Wayfinding Signage Tips for Design and Display

Wayfinding Signage Tips

Whether you’re hosting a big sale, conference, or family event, there’s a good chance you’ll need a variety of wayfinding signs to make it work.

Today’s post shares 10 design and display tips to help you make the most of your wayfinding signs.

  • Survey the space. Take the time to walk the property and familiarize yourself with the event’s layout before you order your signs. As you move through the space, consider the architectural design, surfaces, finishes, landmarks, and lighting. And keep track of anything you struggle to locate. This will ultimately help you anticipate the needs of attendees.
  • Keep signage clear and concise! Directional signs need to be taken in at a glance. Avoid too many words, fancy fonts, and poor contrast between background and foreground colors. Use common language rather than clever names – wayfinding signs are meant to inform, not impress!
  • Install long-standing signage with everyday hazards in mind. What looks like the perfect installation spot may put your wayfinding sign at risk. Weed whackers slash up sign posts; bikes and cars dent and ding; direct sunlight fades color and content away; gutters spew mud and slush on your carefully crafted design – the list of everyday hazards is really endless! Keep these things in mind as you decide on installation spots to prolong the life of your signs.
  • Plan around “decision points.” Generally speaking, you want to install signs at any point where a wayfinding change or decision can be made. These areas include stairways, elevators, hallways, entrances, exits, transition spaces, and crossroads.
  • Make no assumptions. Treat all readers like first-time visitors.
  • Don’t skimp on signposts. Depending on your location and needs, your signpost selection could be all the difference between a quality sign and an expensive chunk of tumbleweed. If you’re mounting a long-standing outdoor sign somewhere with robust winters and strong winds, pressure treated wood isn’t enough. We generally recommend using aluminum tube posts with a textured finish and setting the posts in concrete.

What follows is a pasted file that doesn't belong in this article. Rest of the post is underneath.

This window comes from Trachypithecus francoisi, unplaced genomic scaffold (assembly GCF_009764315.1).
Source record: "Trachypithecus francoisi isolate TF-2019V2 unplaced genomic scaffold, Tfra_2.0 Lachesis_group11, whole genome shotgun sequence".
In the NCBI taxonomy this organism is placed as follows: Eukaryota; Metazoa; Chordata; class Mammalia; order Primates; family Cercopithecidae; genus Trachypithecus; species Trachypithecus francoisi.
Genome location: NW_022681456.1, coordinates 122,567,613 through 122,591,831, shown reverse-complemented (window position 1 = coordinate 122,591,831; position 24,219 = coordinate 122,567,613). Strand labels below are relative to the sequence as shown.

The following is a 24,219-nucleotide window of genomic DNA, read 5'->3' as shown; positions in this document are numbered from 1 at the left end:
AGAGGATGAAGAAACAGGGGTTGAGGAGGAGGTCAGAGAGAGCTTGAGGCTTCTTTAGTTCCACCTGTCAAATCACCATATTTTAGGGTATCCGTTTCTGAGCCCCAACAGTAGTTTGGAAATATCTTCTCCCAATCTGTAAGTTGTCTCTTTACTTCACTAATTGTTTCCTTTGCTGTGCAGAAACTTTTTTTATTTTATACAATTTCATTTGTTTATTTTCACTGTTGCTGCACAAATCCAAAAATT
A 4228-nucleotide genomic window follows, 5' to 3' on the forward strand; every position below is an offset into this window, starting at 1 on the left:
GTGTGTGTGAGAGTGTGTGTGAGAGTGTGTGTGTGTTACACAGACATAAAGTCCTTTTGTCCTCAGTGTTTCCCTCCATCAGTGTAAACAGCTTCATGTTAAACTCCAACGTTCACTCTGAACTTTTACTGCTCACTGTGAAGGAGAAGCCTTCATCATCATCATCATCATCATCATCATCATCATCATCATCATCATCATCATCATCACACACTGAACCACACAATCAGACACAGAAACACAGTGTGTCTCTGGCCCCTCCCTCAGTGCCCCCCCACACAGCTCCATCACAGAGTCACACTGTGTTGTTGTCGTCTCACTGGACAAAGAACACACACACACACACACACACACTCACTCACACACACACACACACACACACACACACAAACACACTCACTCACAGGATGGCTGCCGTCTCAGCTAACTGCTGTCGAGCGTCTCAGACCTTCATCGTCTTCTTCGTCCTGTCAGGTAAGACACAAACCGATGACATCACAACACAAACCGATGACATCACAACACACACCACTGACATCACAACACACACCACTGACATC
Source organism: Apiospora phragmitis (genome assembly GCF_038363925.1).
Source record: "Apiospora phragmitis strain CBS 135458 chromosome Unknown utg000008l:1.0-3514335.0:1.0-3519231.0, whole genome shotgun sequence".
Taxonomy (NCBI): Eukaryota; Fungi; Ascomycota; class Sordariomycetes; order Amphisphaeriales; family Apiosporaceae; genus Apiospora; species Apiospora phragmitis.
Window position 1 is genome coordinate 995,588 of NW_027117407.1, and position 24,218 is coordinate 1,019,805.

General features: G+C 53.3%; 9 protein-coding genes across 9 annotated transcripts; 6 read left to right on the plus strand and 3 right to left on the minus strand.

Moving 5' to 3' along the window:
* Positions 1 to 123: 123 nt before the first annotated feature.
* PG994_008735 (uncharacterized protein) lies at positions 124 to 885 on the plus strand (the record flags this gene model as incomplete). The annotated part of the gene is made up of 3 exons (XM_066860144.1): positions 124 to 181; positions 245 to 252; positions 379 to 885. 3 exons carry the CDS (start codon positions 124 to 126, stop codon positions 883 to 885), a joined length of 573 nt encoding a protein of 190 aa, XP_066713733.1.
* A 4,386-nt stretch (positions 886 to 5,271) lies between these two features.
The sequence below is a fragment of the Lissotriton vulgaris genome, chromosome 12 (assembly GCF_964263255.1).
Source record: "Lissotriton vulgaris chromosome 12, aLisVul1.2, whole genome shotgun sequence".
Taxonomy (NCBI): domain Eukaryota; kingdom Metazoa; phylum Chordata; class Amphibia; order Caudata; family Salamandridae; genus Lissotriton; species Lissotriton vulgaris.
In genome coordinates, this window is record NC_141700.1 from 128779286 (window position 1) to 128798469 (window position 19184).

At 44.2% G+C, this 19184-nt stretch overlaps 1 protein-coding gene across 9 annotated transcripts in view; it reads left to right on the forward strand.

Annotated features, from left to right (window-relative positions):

• Stay consistent. Make an effort to standardize names for locations and routes. Referring to the same space as both a “foyer” and “entrance hall” can create serious confusion for guests, so pick one and stick to it.
  • Add “travel distance” where possible. One of the best ways to orient your reader is to tell them the distance from point A to point B. This makes it much easier to navigate by landmarks and also comes in handy for guests trying to time meetups (or gauge whether they can squeeze in a bathroom break before intermission is over!).
  • Be diligent about keeping signs up to date. A single outdated wayfinding sign can completely disorient a guest or attendee.

Understand your options. Wayfinding is an art, and an artist must know their tools. There are a wide variety of wayfinding signs available to you, including; directional signs, destination signs, aisle signs, orientation signs, regulatory signs, event signs, information signs, and more. There’s also the matter of medium: do you want a digital sign, a vinyl graphic, or an A-frame?

To explore your options and talk with an expert, visit https://www.signworld.org.

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